First, so we all start together, let’s understand what mean reversion trading is. According to Wikipedia: “In finance, mean reversion is the assumption that a stock’s price will tend to move to the average price over time”. Simply stated, what goes up eventually goes back down. What goes down eventually goes back up.

That’s a good starting point but as traders, it’s too broad for us. We need tighter rules. So we will go deeper and add time frames and eventually trading rules to this to see how it works, if it works, and especially how we can apply this knowledge on a consistent repeatable basis to our trading.

There are many sweet spots for mean reversion. For us though, based on over two decades of data, the sweet spot for mean reversion equity trading tends to be 3-7 days. Linda Raschke (made famous in the book New Market Wizards) and I wrote extensively about this in our book Street Smarts over two decades ago. Most of what we observed then still holds true today.

Simply stated, an oversold security on a short-term basis tends to attract capital and reverse higher. Please note, this is a tendency, not a rule. Oversold can and often does become even more oversold. As traders though, we’re looking for biases (edges) and looking to exploit those edges. This is no different than in blackjack where if you’re counting cards, you want as many high cards as possible left in the deck (and it’s fascinating that one of the greatest traders in history, Ed Thorpe, created card counting while he was at MIT in the 1960’s).

Now that we understand what mean reversion is and the time frame we’re looking at, let’s look at where we see edges (biases) in place. I can cite many strategies confirmed by data to show you this so I decided to share with you a favorite of mine. The strategy was originally called The RSI 25 Strategy. It was originally published in 2003 so it’s been in the public domain for 15 years. It was then updated in 2009 in a book High Probability ETF Trading, which ultimately found its way into the hands of tens of thousands of traders.

Today we’ll look at this strategy (and again, I can show you many more) and we’ll update the test results through 2017. I’ll share with you the test results for The RSI 25 Strategy on SPY from 1993-2008. Then I’ll show you the test results since the book was published.

The RSI 25 has three simple rules. Here they are:

1. Buy one unit at the close when-

a. Its closing price is greater than the 200-day moving average
b. Its 4-period RSI is less than 25

2. Buy a second unit if the 4-period RSI closes below 20 at any time while the position is open. This is essentially doubling the position usually at lower prices.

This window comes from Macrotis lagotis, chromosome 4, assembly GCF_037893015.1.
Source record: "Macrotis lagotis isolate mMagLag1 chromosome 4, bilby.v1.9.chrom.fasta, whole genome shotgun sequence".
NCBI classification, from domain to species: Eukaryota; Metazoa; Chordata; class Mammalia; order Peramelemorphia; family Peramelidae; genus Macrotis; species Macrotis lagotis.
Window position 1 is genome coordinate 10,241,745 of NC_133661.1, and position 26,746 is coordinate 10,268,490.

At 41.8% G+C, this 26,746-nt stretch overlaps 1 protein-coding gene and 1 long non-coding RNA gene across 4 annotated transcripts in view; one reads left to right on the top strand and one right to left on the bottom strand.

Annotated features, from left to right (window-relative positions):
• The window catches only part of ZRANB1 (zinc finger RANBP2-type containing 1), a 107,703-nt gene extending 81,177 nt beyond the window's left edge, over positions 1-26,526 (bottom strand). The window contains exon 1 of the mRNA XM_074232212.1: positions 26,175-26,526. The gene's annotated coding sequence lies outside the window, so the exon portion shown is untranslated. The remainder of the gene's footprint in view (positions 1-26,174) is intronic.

3. Sell when the 4-period RSI closes above 55.

If mean reversion no longer worked, this strategy would likely no longer work. Also, many would add that publishing the strategy should have killed the results because it’s in the public domain and the edges would disappear for that fact alone.

What you will see will open your eyes as it did ours:

Test Results From 1993-2008 for SPY
# of Trades 85
Winning Trades 75
Losing Trades 10
Percent Correct 88.24%
Avg Gain Per Trade 1.50%
Average Hold in Trading Days 5.07 days

Test Results From 2009-2017 for SPY
# of Trades 62
Winning Trades 60
Losing Trades 2
Percent Correct 96.77%
Avg Gain Per Trade 1.32%
Average Hold in Trading Days 4.53 days

Here’s another finding. Every year was profitable in the test results from 2009-2017. We know the market has risen over that period but we also know there’s been some good bumps along the way. The 200-day moving average, a filter we have applied for decades, still remains one of the better ways to tell you if the market is in a longer term bull market versus a bear market. It’s not perfect but it continues to lend itself to taking an edge, and making that edge even greater.

So yes, since 2009, 96.77% of these signals were profitable. If mean reversion was dead this would not have occurred. In fact based on this one test, one could argue mean reversion has gotten even stronger.

What we also did was look at other short-term mean reversion ETF (index) strategies we published. Please remember that all of these strategies were published nearly a decade ago (or longer) so the test results since the published date are looking forward (post publication results are looking at what happened “after” the strategy was discovered and published). What we found was that the majority of ETF mean reversion trading strategies continued to perform as well as they had over the previous 15 years.

One additional note: We also looked at other major ETFs. We looked at liquid US ETFs, and a number of liquid country fund ETFs spanning the globe. Once again, we saw solid test results and a confirmation that short-term mean reversion in major index prices is not only true in the US, it’s true throughout much of the globe.


Short-term Mean Reversion remains alive and well, especially in equity ETFs. This does not mean that momentum trading does not work. It simply means that if you are a swing trader, one who trades over a 3-7 day period of time, there are an abundance of pullback strategies for liquid ETFs that you can apply to your trading which have large amounts of data to confirm that healthy edges have remained in place. The RSI 25 Strategy is just one example that has proven this out.

In upcoming research articles, I’ll share with you additional mean reversion strategies. I’ll also show you ways to protect yourself from the times that markets sell-off and continue to sell-off (stops are only a partial answer because they expose traders to overnight risk). We’ll also look at additional ways to apply what we’ve learned today in order to take your trading to the next level higher.

Enjoy your trading!

Larry Connors
Connors Research LLC

I’d like to recommend a book to you. I’m reading “Elite Minds – Creating the Competitive Advantage” by Dr. Stan Beecham. Dr. Beecham is a disciple of Bob Rotella (one of our all-time favorite Chairman’s Club guests) who encouraged him in the 1990’s to pursue this field. Because of his background in running, the book has a somewhat cult-like status in the running community (you can see this from the reviews) but it’s far bigger than the psychology of running and athletics. This is one of those books that you read and can’t put down.